Breast milk is the best food for your baby. Exclusively breastfeeding during the first 6 months guarantees that your baby gets all the nutrients he or she needs. Breastfeeding also gives your baby a feeling of intimacy and protection and supports his or her healthy development at all times. Breast milk changes to meet the needs of the baby. The unique combination of nutrients contained in breast milk support the development of organs and metabolic processes which are not yet fully developed at the time of birth. Breast milk is easy to digest, strengthens the baby's defenses and supports brain development.
Did you know that breastfeeding your baby also provides them with all the fluids they need?
Even if you are feeding your baby with formula, no additional drinks are needed unless your baby is ill. Only in situations where your baby has a fever, vomiting or diarrhoea do you need to supplement their fluid intake with additonal drinks.
During this phase, your baby will begin to learn to eat from a spoon and drink from a cup. Your baby's readiness for baby food will depend on their individual development. You should not start weaning any earlier than week 17 or any later than week 26 after birth. During this time, your baby may begin to suck on their fingers and observe you with interest while you are eating. This is a good sign that it's the right time to start introducing baby food. You should continue to breastfeed even after you have started weaning.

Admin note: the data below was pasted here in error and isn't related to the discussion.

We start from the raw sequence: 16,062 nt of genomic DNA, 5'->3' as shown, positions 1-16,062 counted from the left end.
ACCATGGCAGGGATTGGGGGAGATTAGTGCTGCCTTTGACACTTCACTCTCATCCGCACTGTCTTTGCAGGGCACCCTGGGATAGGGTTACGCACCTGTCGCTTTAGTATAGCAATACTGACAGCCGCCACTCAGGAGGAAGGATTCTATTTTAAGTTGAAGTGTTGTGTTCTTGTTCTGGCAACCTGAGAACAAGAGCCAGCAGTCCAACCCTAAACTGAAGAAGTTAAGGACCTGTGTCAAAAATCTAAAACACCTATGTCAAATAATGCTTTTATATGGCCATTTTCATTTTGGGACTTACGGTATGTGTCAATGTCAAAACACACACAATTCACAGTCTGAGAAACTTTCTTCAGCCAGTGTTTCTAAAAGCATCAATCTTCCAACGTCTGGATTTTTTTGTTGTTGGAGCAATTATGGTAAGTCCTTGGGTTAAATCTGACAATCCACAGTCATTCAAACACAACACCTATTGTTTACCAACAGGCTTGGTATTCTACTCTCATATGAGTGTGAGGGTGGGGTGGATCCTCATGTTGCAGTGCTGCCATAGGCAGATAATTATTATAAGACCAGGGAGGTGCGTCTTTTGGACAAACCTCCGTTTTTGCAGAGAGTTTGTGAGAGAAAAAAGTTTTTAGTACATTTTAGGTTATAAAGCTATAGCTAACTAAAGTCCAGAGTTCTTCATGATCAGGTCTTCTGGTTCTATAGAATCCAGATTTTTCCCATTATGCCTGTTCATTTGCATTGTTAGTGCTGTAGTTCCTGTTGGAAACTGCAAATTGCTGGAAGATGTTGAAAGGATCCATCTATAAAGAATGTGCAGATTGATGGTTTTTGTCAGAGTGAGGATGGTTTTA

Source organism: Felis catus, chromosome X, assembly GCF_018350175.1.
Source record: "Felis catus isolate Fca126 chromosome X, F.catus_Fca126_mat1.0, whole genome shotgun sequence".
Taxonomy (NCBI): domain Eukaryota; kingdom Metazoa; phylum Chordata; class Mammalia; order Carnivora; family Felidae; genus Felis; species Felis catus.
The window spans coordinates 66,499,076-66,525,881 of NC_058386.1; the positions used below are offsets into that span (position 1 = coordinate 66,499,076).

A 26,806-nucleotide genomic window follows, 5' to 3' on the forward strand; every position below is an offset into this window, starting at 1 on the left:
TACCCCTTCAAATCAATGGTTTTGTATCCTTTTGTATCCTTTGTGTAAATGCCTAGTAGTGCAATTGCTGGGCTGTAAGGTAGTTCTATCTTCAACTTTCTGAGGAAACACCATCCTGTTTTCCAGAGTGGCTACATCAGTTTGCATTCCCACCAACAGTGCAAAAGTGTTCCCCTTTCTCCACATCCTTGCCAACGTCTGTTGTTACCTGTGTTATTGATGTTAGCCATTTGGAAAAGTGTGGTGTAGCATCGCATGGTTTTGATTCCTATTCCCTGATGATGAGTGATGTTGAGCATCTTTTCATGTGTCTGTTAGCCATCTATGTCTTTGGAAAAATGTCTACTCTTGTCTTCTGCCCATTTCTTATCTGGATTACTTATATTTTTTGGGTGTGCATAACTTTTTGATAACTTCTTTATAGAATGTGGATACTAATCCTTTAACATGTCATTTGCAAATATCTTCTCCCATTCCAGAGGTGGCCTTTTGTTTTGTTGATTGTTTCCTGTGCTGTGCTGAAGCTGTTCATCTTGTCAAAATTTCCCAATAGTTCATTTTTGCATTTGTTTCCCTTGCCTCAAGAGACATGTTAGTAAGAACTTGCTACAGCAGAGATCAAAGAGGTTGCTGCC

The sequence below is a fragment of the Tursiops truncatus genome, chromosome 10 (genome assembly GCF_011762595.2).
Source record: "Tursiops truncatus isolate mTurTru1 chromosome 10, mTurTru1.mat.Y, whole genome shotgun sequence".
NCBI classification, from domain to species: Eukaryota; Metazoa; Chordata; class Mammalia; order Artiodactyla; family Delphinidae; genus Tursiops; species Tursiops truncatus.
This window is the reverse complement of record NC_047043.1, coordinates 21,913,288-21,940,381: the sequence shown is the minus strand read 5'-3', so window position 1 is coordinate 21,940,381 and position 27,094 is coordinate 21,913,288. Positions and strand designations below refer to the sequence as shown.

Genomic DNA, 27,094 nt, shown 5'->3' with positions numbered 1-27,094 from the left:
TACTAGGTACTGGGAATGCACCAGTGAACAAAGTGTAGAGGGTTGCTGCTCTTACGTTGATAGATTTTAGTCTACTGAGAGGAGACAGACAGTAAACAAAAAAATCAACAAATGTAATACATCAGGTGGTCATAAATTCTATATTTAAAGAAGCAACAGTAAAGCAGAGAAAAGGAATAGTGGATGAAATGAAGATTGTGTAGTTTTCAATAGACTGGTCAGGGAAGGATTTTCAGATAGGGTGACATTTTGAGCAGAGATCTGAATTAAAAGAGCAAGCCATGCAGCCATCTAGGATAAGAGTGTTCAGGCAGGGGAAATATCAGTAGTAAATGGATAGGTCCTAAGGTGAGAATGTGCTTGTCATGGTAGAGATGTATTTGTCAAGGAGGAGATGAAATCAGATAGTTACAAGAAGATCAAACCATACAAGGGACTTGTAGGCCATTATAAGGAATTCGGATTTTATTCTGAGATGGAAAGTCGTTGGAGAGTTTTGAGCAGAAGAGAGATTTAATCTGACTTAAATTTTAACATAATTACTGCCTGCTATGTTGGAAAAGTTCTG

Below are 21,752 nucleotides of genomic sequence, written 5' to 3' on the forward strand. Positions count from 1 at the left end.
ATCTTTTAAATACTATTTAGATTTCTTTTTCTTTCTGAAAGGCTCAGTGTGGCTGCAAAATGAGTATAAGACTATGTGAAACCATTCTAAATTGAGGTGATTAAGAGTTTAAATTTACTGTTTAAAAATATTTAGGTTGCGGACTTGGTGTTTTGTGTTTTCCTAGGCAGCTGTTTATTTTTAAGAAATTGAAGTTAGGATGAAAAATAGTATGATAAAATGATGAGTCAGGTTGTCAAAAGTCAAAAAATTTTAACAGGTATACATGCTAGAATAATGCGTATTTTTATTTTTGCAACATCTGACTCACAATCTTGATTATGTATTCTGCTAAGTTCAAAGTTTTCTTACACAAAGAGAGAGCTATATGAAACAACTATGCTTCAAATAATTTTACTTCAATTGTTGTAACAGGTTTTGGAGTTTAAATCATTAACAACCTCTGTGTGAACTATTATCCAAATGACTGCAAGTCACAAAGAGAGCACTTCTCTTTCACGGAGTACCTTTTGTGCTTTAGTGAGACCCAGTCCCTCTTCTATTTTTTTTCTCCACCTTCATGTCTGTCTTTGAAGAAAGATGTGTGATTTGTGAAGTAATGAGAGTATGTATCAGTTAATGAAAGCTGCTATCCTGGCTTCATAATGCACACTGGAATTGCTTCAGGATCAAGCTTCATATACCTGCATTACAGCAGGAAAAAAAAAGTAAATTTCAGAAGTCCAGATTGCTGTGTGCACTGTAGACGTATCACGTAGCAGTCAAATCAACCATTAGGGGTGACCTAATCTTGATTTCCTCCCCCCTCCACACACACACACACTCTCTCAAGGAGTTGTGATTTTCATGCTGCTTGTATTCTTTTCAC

Once your baby starts eating baby food three times a day, it's time to start giving him or her additional fluids in the form of drinks (in addition to milk). Juice doesn't cut it when it comes to quenching thirst. We recommend offering your baby fresh tap water. Your baby can now also start learning to drink out of a plastic cup. He or she might not take to the cup immediately, so it's important to see it through patiently.
Between months 10 and 14 after birth, your child is ready to start eating what the rest of the family is eating. During this time, pureed baby food is slowly replaced with "normal" family foods. But not every child likes the taste of solid food at first, and it can be hard to move on from the pureed foods they're used to. For this reason, it's a good idea to make the transition to family food gently. Replace pureed foods and milk step by step with bread, fruit, vegetables, fish, meat and eggs.
Digestion plays a crucial role when it comes to nutrition. But it's not uncommon — especially during the first 3 months after birth — for babies to experience digestive problems. The child's digestive tract still needs to develop fully, so flatulence and three-month colics tend to occur during this time. This is especially the case when your baby swallows too much air while drinking. You can help reduce this occurrence by making sure your child is in a calm environment while drinking and that he or she is burping plenty. If you are breastfeeding, avoid eating foods that cause flatulence and be sure to drink caraway or fennel tea regularly. Warmth is a good treatment for bloating. You can lay a warm cherry stone bag on your child's belly or massage the belly in a clockwise manner with warm caraway oil. The "flying baby position", in which the baby is lying with his or her belly on your forearm, is also helpful.